This despite recommendations by the American Academy of Pediatrics that children avoid peanuts until age 3. Contact me to arrange an interview with a Pediatric Allergy Specialists.

Carilion Clinic Rehabilitation Using Christopher Reeve Exercise Cycle
One of the challenges people with spinal cord injuries face is maintaining muscle tone, in hopes that one day researchers will find a way to repair the injury. Following his accident, Christopher Reeve used the ERGYS 2. Carilion Rehabilitation Services now has an ERGYS 2 that is being used by area patients. We can arrange an interview with a rehabilitation specialist and a patient currently using the machine. Check out video from the ERGYS 2 site here.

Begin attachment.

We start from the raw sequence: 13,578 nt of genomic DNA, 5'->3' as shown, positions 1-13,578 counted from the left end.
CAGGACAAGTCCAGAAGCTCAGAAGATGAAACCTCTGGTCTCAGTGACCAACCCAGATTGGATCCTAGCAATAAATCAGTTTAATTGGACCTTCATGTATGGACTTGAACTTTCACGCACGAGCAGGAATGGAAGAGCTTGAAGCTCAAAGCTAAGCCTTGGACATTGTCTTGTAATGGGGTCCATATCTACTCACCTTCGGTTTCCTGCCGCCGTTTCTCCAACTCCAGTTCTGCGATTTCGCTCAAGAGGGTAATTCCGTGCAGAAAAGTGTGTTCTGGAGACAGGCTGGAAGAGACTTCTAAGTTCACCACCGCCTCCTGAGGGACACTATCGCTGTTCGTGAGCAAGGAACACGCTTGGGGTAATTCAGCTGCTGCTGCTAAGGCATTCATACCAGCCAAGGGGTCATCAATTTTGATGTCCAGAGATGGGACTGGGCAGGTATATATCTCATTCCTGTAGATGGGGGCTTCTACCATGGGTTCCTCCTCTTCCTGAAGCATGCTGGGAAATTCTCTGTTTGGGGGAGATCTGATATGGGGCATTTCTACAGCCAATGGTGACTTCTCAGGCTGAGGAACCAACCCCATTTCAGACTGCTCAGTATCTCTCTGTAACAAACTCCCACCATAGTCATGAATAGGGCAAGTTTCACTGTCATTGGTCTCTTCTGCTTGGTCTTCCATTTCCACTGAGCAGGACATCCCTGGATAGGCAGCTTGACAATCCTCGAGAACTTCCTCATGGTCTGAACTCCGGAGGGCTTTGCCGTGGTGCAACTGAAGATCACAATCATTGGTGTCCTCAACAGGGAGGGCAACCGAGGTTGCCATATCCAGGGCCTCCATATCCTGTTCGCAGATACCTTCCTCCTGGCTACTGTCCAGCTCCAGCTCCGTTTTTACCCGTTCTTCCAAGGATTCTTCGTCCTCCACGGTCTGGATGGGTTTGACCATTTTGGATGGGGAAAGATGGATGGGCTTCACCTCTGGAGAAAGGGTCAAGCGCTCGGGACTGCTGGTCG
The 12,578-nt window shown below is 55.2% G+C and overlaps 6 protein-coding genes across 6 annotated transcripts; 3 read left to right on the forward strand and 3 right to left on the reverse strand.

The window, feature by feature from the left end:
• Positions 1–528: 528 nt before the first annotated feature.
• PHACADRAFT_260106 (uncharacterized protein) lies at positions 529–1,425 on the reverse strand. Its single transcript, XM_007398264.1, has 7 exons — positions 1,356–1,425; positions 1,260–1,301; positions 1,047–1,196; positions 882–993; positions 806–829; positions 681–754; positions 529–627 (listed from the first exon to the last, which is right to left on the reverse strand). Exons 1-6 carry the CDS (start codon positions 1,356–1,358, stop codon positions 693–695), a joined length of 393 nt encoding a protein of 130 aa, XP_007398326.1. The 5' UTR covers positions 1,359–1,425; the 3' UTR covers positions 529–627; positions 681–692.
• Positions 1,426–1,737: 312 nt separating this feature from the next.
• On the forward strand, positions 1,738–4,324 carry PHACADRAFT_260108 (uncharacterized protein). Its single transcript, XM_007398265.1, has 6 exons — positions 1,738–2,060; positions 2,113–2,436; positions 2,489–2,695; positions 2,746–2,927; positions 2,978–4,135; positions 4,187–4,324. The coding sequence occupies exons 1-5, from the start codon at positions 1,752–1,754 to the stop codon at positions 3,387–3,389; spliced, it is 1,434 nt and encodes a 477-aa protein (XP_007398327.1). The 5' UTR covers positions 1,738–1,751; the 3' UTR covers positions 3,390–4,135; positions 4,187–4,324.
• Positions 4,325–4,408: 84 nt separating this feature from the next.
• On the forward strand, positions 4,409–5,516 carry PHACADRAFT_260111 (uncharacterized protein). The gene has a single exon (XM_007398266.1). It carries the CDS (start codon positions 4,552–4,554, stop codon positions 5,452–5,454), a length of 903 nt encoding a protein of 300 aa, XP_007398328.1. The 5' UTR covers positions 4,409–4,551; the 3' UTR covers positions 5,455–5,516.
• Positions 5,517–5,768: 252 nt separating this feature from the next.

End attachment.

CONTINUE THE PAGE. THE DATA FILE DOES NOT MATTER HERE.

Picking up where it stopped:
Carilion Family Medicine Recognized for Improving Childhood Immunization
The American Association of Family Physicians Foundation and Wyeth Vaccines have given Carilion Family Medicine a 2007 "Most Improved" award for their work to increase the number of children receiving vaccinations. Carilion used data from its electronic medical record to identify children whose vaccines were not current.

Monday, December 3, 2007

"Mr. Smile"

Why is Tom Adams smiling? 6 years ago, the room where he is standing at Carilion Roanoke Community Hospital was an empty shell, and thousands of children in the region who needed dental care were in pain because no dentists accepted Medicaid. In addition, pediatric dentists were nearly impossible to recruit.
Today, Tom stands in the newly-expanded Carilion Dental Care - Pediatrics - having raised $1.5 million for the expansion. Tom would also want us to thank the Virginia Health Care Foundation for its continuing support of the project.
The original Pediatric Dental Clinic was dedicated in April, 2001 with one very busy dentist.